A field study was conducted in 2003 and 2004 at the Center for Environmental Farming Systems in Goldsboro, NC, to evaluate the effectiveness of a commercially available beneficial insect habitat in decreasing pest caterpillar populations in organically managed tomato, Lycopersicon esculentum Mill., plots. Six pairs of tomato plots were established and a commercial beneficial insect habitat seed mix (Peaceful Valley’s Good Bug Blend) transplanted around the perimeter of treatment plots, whereas a brown-top millet, Brachiaria ramose (L.) Stapf., border was planted around control plots. Egg predation, egg parasitism by trichogrammatid wasps, and larval parasitism by braconid wasps was monitored throughout the growing season to determine whether habitat increased their activity. In both years of this study, the density of Helicoverpa zea (Boddie) and Manduca spp. eggs was not significantly different between treatment and control plots. Although parasitism was the most important component of egg mortality (19–49%), parasitism was not significantly different between habitat types. Identifiable predation was a minor component (3–9%) of egg fate; it is possible that unidentified predation may be part of the ≈35–52% of eggs that met unknown fates. Larval parasitism levels ranged from ≈10 to 90% but was not significantly influenced by the presence of beneficial insect habitat in either year of the study. These results demonstrate that natural enemy activity in organic tomatoes was not amplified, and pest populations were not reduced by the presence of a commercially available beneficial insect habitat.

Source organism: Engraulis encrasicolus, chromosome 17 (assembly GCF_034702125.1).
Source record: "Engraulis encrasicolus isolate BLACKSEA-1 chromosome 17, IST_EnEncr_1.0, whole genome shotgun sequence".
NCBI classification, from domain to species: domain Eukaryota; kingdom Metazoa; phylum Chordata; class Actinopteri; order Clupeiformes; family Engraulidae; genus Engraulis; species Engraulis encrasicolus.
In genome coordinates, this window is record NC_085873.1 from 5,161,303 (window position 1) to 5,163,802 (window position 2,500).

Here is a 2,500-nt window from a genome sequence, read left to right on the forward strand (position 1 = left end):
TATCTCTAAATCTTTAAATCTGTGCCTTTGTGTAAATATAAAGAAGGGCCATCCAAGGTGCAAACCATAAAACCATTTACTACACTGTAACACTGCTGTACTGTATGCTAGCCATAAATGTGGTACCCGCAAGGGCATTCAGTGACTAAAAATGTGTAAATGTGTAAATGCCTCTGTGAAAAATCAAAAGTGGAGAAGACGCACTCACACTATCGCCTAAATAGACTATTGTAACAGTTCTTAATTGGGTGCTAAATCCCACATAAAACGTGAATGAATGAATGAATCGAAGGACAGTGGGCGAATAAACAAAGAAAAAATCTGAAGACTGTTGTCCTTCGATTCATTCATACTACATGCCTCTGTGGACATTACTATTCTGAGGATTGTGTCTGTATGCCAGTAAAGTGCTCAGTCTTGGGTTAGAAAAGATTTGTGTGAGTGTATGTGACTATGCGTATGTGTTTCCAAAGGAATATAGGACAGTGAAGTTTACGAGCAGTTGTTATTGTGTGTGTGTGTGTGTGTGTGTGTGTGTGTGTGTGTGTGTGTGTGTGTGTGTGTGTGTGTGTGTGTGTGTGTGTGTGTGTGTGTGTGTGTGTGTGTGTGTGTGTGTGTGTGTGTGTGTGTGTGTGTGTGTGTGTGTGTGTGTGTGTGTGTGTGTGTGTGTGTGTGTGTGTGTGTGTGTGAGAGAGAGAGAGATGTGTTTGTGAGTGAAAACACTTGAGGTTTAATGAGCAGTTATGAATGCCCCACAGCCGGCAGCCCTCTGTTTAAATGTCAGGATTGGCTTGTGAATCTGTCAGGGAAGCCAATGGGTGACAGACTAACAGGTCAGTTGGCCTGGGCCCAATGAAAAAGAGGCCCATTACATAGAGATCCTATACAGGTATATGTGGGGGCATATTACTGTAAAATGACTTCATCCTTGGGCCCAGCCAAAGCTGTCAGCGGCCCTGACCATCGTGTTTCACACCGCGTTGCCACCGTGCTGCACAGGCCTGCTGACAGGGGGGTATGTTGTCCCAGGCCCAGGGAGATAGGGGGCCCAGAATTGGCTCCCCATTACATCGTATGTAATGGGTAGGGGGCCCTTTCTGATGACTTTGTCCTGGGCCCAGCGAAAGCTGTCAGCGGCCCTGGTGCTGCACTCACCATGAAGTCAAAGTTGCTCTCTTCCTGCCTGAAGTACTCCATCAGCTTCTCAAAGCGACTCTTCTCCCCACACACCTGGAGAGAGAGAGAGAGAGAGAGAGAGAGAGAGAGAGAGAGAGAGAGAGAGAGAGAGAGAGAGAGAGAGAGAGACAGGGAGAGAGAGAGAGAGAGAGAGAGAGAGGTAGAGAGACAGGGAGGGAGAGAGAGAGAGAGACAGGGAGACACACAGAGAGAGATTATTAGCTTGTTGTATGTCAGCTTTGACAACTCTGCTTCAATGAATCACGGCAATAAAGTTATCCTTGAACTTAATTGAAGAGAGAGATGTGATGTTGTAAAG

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Vol. 99 • No. 3